A 1991 film by The Coen Brothers
, often considered one of their best. Barton Fink (John Turturro) is a playwright who has gotten a contract to write movies. The enthusiastic
studio executive tells him to write a wrestling picture.
Getting a bad case of Writer's Block
, he meets Charlie Meadows, an insurance salesman, "W. P. Mayhew" (William Faulkner
), his mistress, an excitable
producer, and a cast of others.
Notable for earning three awards at Cannes, it contains elements from numerous genres, being somewhat of a comedy-Film Noir
Barton Fink provides examples of:
- Alas, Poor Yorick: A possible case, depending on the contents of the box.
- Affably Evil: Charlie Meadows.
- Axe Crazy: Charlie Meadows, a.k.a. "Madman" Mundt. Played by John Goodman.
- Captain Obvious: Charlie comments several times on how hot it is inside a building that's on fire.
- Death by Sex: Audrey, and instantly.
- Deliberate Values Dissonance: The detectives make it plain that they don't like Barton for being Jewish.
- Does This Remind You of Anything?: The film is set in 1941. For no particular reason, the anti-Semitic detectives are given a German and an Italian name (Deutsch and Mastrionotti) to evoke the Axis powers, and Charlie/Mundt (who also has a German name) says "Heil Hitler" before killing one of them. However, Word of God says this is really just symbolism for symbolism's (scary) sake, not necessarily with a real message attached.
- Have a Gay Old Time: W.P. Mayhew sings: "Gone are the days when my heart was young and gay..."
- Hell Hotel: The Hotel Earle is rather unsettling to begin with. Then it bursts into flames.
- Goodman's line went something like:
You think you're in hell, I live here.
- Hollyweird: The disturbing surrealism starts once Barton leaves New York.
- Hypocrite: Barton makes a big deal about how his work deals with the plights of the common man, yet when Charlie tries talking to him about his own experiences as a common man, Barton insists on talking over him about his own work.
- Large Ham: As noted, the producer and executive have the times of their lives with their roles.
- Late-Arrival Spoiler: The main menu of the DVD spoils almost everything about the ending.
- Madness Mantra
Charlie/Mundt: I'LL SHOW YOU THE LIFE OF THE MIND!
- Magnum Opus: Fink thinks he's written his at the end of the story. But since he was supposed to be writing a Strictly Formula wrestling flick, all he achieves is getting his supervisor fired and himself locked into a contract he's promised will never produce anything he writes.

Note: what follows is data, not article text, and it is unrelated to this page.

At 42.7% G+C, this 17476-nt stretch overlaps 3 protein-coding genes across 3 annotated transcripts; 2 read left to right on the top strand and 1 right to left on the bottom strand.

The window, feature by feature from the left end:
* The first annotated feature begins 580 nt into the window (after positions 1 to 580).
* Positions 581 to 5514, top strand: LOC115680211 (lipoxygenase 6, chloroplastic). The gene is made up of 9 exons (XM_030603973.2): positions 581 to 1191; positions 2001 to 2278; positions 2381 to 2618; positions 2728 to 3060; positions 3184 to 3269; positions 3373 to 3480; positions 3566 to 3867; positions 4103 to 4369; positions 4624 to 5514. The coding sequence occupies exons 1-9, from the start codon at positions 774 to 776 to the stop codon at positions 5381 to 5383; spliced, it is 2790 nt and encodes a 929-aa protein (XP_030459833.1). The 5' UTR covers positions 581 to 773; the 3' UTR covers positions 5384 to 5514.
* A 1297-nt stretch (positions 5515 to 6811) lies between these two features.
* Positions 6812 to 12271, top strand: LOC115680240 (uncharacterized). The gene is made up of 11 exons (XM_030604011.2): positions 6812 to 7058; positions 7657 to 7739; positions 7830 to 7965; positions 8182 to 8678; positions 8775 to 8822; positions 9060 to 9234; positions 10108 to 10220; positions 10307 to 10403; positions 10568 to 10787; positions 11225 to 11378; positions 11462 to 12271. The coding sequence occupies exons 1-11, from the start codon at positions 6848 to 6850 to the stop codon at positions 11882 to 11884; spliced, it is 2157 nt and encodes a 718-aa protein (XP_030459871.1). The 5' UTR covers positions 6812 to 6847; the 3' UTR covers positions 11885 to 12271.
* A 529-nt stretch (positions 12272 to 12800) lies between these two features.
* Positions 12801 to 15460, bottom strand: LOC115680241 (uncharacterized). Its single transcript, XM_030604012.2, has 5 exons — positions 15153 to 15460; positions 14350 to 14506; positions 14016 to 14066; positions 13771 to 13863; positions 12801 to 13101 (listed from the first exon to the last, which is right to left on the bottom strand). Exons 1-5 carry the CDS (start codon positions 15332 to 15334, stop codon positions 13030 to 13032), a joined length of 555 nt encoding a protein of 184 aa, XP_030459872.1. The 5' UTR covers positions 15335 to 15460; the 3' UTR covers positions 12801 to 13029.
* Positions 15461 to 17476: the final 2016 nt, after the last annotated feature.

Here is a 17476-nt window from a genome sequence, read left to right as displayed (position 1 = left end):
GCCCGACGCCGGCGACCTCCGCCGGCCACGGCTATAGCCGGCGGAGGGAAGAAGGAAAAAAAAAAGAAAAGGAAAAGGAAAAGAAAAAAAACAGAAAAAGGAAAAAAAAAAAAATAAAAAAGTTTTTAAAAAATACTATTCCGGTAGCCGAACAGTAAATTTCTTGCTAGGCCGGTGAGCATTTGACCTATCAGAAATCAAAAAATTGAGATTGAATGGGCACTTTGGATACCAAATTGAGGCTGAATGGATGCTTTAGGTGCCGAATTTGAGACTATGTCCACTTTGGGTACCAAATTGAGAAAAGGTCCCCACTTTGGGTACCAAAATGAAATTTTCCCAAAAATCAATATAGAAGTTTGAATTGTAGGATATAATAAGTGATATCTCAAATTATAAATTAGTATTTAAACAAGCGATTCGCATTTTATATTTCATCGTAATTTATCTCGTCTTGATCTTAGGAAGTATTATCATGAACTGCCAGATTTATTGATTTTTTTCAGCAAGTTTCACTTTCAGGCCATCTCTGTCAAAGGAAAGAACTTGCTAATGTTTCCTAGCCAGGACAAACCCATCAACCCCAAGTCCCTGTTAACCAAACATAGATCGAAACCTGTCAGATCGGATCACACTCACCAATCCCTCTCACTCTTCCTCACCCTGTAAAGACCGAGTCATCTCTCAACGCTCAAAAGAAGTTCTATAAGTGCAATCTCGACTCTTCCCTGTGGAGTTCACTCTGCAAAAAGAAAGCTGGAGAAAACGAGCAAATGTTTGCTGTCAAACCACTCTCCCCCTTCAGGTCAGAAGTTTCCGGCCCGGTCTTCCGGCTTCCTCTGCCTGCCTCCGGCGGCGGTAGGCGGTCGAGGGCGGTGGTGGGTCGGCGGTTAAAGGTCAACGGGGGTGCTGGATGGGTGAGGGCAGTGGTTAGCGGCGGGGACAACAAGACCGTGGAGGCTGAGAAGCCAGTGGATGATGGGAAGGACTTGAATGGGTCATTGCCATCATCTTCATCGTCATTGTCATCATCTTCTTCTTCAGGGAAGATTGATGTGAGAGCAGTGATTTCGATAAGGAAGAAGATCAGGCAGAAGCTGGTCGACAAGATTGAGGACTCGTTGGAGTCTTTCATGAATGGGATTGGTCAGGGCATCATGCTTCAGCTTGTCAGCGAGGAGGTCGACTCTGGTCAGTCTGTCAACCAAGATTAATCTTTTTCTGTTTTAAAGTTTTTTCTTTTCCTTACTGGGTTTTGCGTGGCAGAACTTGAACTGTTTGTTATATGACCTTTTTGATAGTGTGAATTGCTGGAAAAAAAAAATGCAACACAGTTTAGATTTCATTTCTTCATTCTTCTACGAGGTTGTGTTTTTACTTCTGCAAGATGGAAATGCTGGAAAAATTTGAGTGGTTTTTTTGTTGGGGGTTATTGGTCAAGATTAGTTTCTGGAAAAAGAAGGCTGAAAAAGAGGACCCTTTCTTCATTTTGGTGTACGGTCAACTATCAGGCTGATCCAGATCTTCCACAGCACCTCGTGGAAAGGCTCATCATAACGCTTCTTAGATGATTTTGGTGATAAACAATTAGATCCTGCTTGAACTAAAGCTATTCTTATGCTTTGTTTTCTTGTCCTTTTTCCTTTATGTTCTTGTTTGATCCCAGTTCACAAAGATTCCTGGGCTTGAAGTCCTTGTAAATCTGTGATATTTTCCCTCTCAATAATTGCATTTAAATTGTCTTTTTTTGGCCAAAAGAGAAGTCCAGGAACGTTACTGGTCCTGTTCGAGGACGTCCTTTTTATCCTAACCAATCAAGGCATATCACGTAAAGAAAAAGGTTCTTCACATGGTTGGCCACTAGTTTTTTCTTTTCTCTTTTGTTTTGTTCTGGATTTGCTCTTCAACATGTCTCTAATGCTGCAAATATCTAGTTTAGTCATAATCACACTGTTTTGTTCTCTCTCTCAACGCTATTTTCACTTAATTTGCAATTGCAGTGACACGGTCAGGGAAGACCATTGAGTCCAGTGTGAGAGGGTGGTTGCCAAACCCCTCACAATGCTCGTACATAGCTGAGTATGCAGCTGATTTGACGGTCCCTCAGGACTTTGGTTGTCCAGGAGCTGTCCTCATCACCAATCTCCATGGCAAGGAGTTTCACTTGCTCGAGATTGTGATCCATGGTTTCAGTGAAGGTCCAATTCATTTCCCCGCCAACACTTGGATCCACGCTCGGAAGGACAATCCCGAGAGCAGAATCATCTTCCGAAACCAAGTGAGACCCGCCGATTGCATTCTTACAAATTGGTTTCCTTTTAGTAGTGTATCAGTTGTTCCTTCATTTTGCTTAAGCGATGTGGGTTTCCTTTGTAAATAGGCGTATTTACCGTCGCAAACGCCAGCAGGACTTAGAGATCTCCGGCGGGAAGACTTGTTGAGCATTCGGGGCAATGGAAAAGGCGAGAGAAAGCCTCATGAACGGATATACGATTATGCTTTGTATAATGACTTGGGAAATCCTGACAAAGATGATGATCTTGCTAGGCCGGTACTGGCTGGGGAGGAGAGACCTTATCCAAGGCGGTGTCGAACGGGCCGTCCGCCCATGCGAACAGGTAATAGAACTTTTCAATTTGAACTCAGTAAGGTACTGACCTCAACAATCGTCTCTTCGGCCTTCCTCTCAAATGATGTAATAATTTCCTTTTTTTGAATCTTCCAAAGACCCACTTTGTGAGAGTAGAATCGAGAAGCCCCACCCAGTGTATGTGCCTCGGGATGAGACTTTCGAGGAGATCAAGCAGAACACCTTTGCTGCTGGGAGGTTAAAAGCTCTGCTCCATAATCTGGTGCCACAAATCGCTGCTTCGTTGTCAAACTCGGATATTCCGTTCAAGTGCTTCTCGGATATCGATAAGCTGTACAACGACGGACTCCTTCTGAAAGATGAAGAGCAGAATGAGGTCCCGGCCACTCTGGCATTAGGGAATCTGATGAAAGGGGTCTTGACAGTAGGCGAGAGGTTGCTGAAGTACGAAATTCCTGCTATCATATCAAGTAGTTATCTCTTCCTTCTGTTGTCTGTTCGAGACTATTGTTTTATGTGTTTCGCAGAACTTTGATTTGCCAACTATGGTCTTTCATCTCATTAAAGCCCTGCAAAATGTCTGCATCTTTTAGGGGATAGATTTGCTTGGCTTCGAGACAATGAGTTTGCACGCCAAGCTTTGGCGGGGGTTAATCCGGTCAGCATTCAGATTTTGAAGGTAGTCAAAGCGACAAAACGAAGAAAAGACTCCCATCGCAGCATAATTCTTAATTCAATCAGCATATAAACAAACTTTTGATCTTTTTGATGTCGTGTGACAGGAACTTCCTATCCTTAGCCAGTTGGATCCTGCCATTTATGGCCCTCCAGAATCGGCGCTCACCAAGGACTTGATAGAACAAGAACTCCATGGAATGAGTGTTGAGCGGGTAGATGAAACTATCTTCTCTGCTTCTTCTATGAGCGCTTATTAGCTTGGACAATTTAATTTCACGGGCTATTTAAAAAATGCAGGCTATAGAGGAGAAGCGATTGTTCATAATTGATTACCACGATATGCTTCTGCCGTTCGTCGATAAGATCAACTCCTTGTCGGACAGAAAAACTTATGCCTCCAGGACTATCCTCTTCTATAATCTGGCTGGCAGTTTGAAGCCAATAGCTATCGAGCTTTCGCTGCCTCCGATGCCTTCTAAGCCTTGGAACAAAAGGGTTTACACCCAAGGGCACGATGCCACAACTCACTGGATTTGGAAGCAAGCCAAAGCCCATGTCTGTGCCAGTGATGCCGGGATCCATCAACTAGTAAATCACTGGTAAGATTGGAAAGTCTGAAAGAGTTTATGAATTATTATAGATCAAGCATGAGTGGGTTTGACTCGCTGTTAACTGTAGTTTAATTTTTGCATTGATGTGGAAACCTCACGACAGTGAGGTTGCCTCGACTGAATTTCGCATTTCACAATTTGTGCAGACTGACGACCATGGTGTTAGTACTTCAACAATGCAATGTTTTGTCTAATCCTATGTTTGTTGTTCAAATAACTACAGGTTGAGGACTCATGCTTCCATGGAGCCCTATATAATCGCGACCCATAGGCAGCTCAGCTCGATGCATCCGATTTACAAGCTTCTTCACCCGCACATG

- Mind Screw: The contents of the box.
- Money, Dear Boy: In-Universe, how Fink is convinced to go to Hollywood to write B-movie scripts.
- The Murder After: Audrey's death.
- Most Writers Are Writers: The dreaded "Writer With Writer's Block" plot.
- N-Word Privileges: Jewish studio head Jack Lipnick calls himself and others kikes.
- No Celebrities Were Harmed: W. P. Mayhew, based on William Faulkner. Also Barton himself, who's sort of a Writers Suck version of Clifford Odets.
- No Ending
- Plot Hole: Possibly intentional, but the morning after Meadows leaves the hotel, his shoes are out in the hall for shining.
- Punctuated! For! Emphasis!: "I WILL SHOW YOU THE LIFE OF THE MIND!"
- "The Reason You Suck" Speech
- The Reveal: The scene when the detectives meet Barton.
- Same Story, Different Names: in-universe example of Barton Fink's play vs. screenplay:
Bare Ruined Choirs ends with "We'll be hearing from that kid, and I don't mean a postcard"
The Burlyman ends with "We'll be hearing from that crazy wrestler, and I don't mean a postcard."
- Shaggy Dog Story
- Suspect Is Hatless: Barton can't really say much about the man the detectives are looking for:
Barton Fink: He... he said he liked Jack Oakie pictures.
Detective Mastrionotti: You know, ordinarily we say anything you might remember could be helpful. But I'll be frank with you, Fink. That is not helpful.
Detective Deutsch: Notice he's not writing it down.
- Those Two Guys: Deutsch and Mastrionotti
- Throw It In: The bird diving into the ocean at the end wasn't planned.
- Trauma Conga Line: First, Barton gets a little writer's block. Then he discovers that his idol is a drunken, empty shell of a man. Then he wakes up with their mutual muse lying dead beside him in bed. Then he discovers that his only friend is a homicidal maniac. Then the homicidal maniac returns and kills his fallen idol and the entire building catches fire and it is also implied his folks were murdered due to Barton telling Mundt to stay with them, at which point his employer angrily dismisses his script and tells him the studio will never produce anything he writes until he grows up a little, forcing Barton to remain in a contract that will never gain him the recognition and artistic freedom he craves. One hell of a route from A to B, there.
- The Unreveal: The contents of the box.
- Vomit Discretion Shot: Subverted; after seeing Audrey's body, Charlie goes to the bathroom to throw up.
- Wide-Eyed Idealist: Barton and his belief in the common man.
- Writer's Block: The movie is about a writer suffering from writer's block, written while the Coens themselves were having difficulty with Miller's Crossing.
- Writer's Block Montage: Of course.
- Writers Suck: Ben Geisler certainly thinks so. Fink himself is a self-pitying, pompous hypocrite.